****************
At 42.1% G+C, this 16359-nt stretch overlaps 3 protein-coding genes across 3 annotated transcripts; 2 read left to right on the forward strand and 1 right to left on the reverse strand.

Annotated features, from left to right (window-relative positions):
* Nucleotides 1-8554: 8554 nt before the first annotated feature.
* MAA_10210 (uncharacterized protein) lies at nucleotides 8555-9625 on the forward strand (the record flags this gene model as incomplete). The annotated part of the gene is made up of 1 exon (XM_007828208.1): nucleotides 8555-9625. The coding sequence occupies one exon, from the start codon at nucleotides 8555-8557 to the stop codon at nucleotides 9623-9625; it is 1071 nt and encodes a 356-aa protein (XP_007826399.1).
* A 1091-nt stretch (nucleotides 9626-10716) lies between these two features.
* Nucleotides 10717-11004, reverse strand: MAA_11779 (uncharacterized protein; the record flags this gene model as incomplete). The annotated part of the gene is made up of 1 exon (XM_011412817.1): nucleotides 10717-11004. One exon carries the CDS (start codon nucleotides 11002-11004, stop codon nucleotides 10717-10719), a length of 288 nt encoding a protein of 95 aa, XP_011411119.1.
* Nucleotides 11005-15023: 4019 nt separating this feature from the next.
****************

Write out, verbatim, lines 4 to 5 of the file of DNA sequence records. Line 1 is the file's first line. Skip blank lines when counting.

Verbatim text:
* MAA_10210 (uncharacterized protein) lies at nucleotides 8555-9625 on the forward strand (the record flags this gene model as incomplete). The annotated part of the gene is made up of 1 exon (XM_007828208.1): nucleotides 8555-9625. The coding sequence occupies one exon, from the start codon at nucleotides 8555-8557 to the stop codon at nucleotides 9623-9625; it is 1071 nt and encodes a 356-aa protein (XP_007826399.1).
* A 1091-nt stretch (nucleotides 9626-10716) lies between these two features.